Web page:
Limitations of the study include the relatively small number of patients and the short duration of the study, although our study is meaningful because musculoskeletal symptoms were not extensively described in the recent literature. The findings of our study also offer new and potentially useful information for this patient population. Further analysis could improve the generalization of the study results.

5. Conclusions

In conclusion, in our single-centered cohort study, fatigue is the most common symptom, reported by at least 75% of the patients. Approximately half of the COVID-19 patients reported myalgia, with the upper back being the most common anatomical location. In addition, arthralgia was reported in one-third of the COVID-19 patients and the knee was the most affected joint. Elaboration of questionnaires and checklists including the search of musculoskeletal symptoms (besides the classic respiratory symptoms) could help the prompt identification of suspect COVID-19 patients and the triage procedures at their initial hospital or Emergency Department presentation.

Author Contributions

Manuscript preparation, A.V.V. and M.T.; statistical analysis, A.V.V.; data collection, M.T. and C.P.; study design, D.M. and K.A.; manuscript conceptualization, D.M. and A.B.; manuscript review and editing, K.A. and A.B. All authors have read and agreed to the published version of the manuscript.


This research received no specific grant from any funding agency in the public, commercial, or not-for-profit sectors.

Institutional Review Board Statement

The study was approved by the hospital Institutional Review Board (Ethical Approval Code: 568/2020, 26.08.2020, Thessaloniki).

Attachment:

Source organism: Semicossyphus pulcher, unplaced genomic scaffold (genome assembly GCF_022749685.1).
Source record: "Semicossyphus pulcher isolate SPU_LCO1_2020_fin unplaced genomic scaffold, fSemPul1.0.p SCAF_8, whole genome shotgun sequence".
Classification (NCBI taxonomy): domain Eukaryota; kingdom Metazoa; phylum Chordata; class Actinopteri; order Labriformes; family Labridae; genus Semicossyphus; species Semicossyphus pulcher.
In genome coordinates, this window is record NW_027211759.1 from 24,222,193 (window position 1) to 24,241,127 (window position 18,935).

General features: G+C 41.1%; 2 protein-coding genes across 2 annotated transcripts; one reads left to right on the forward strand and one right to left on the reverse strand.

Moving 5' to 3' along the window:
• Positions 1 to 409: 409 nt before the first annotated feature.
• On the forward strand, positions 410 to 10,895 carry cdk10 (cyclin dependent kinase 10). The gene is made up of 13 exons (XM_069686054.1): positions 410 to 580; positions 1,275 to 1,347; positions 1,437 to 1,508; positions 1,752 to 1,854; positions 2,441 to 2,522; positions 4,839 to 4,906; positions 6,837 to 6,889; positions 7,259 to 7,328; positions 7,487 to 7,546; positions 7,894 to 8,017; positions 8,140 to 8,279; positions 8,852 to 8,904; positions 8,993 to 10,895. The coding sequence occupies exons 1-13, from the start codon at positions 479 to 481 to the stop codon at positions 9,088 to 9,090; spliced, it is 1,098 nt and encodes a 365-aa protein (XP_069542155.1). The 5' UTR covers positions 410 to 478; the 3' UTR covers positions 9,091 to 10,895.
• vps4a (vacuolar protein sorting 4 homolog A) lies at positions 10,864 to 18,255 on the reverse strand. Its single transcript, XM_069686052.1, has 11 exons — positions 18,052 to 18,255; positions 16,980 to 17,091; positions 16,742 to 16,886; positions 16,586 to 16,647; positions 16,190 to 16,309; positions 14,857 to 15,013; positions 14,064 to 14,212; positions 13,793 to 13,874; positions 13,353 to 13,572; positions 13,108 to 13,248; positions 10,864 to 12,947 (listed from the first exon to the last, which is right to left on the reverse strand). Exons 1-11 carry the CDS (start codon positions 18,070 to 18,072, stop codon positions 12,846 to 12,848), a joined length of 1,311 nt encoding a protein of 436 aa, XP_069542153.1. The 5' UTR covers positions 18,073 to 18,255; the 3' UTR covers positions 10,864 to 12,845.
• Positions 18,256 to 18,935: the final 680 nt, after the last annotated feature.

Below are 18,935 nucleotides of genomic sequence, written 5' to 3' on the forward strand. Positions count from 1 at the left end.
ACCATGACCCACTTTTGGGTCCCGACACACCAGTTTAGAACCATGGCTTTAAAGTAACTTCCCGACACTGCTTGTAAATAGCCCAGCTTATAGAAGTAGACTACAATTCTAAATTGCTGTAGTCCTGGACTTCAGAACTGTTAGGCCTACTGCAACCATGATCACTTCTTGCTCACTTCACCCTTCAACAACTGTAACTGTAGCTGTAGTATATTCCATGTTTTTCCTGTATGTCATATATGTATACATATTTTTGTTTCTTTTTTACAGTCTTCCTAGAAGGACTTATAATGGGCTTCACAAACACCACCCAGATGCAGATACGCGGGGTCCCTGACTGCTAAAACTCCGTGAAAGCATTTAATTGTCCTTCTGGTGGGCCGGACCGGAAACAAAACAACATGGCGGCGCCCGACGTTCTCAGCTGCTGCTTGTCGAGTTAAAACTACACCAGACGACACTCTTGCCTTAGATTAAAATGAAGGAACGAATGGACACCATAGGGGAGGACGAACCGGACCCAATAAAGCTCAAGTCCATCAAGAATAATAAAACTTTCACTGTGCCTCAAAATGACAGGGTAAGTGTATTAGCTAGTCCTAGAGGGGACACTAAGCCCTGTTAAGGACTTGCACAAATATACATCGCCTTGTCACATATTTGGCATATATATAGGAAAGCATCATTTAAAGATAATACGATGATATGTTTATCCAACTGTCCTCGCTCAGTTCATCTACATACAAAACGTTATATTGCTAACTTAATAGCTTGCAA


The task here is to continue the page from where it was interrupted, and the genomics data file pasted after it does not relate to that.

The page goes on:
Informed Consent Statement

Oral/written informed consent was obtained from patients or their relatives.

Data Availability Statement

The data presented in this study are available on request from the corresponding author.


We would like to thank Georgios Charitoudis for his assistance with the statistical analysis of the present manuscript.

Conflicts of Interest

The authors declare that they have no conflict of interest.


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Figure 1. COVID-19-related general symptoms in male and female patients (numbers on the bar chart represent percentages).
Figure 1. COVID-19-related general symptoms in male and female patients (numbers on the bar chart represent percentages).
Medicina 57 00344 g001
Figure 2. COVID-19-related musculoskeletal symptoms (numbers on the bar chart represent percentages).
Figure 2. COVID-19-related musculoskeletal symptoms (numbers on the bar chart represent percentages).
Medicina 57 00344 g002
Table 1. Demographic and epidemiological characteristics of patients infected with SARS-CoV-2 (COVID-19).
Table 1. Demographic and epidemiological characteristics of patients infected with SARS-CoV-2 (COVID-19).
All (n = 79)Male (n = 47)Female (n = 32)p-Value
Age44.08 ± 17.5342.21 ± 16.7646.81 ± 18.520.353
Smoking status 0.497
  None29 (36.7)17 (36.2)12 (37.5)
  Active48 (60.8)28 (59.6)20 (62.5)
  Former2 (2.5)2 (4.2)
Exposure history 0.501
  Family cluster16 (20.3)9 (19.1)7 (21.9)
  Work related20 (25.3)10 (21.3)10 (31.2)
  Other43 (54.4)28 (59.6)15 (46.9)
  All30 (38)17 (36.2)13 (40.6)0.653